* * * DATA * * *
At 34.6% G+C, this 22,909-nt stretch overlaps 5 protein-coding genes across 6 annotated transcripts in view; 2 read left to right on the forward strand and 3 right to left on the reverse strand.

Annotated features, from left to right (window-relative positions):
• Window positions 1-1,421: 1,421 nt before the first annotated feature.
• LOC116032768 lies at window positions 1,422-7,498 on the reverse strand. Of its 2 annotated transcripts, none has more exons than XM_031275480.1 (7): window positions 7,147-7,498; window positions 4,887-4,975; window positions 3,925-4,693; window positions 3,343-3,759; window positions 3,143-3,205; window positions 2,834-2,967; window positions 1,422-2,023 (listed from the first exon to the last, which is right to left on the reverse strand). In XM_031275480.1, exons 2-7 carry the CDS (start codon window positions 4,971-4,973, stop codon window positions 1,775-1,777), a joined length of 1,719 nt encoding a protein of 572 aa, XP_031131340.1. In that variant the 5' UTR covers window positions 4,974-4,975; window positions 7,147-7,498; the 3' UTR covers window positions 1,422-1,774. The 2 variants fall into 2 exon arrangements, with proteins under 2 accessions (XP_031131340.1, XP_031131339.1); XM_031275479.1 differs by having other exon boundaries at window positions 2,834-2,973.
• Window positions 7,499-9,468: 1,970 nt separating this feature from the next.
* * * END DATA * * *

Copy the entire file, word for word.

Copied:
At 34.6% G+C, this 22,909-nt stretch overlaps 5 protein-coding genes across 6 annotated transcripts in view; 2 read left to right on the forward strand and 3 right to left on the reverse strand.

Annotated features, from left to right (window-relative positions):
• Window positions 1-1,421: 1,421 nt before the first annotated feature.
• LOC116032768 lies at window positions 1,422-7,498 on the reverse strand. Of its 2 annotated transcripts, none has more exons than XM_031275480.1 (7): window positions 7,147-7,498; window positions 4,887-4,975; window positions 3,925-4,693; window positions 3,343-3,759; window positions 3,143-3,205; window positions 2,834-2,967; window positions 1,422-2,023 (listed from the first exon to the last, which is right to left on the reverse strand). In XM_031275480.1, exons 2-7 carry the CDS (start codon window positions 4,971-4,973, stop codon window positions 1,775-1,777), a joined length of 1,719 nt encoding a protein of 572 aa, XP_031131340.1. In that variant the 5' UTR covers window positions 4,974-4,975; window positions 7,147-7,498; the 3' UTR covers window positions 1,422-1,774. The 2 variants fall into 2 exon arrangements, with proteins under 2 accessions (XP_031131340.1, XP_031131339.1); XM_031275479.1 differs by having other exon boundaries at window positions 2,834-2,973.
• Window positions 7,499-9,468: 1,970 nt separating this feature from the next.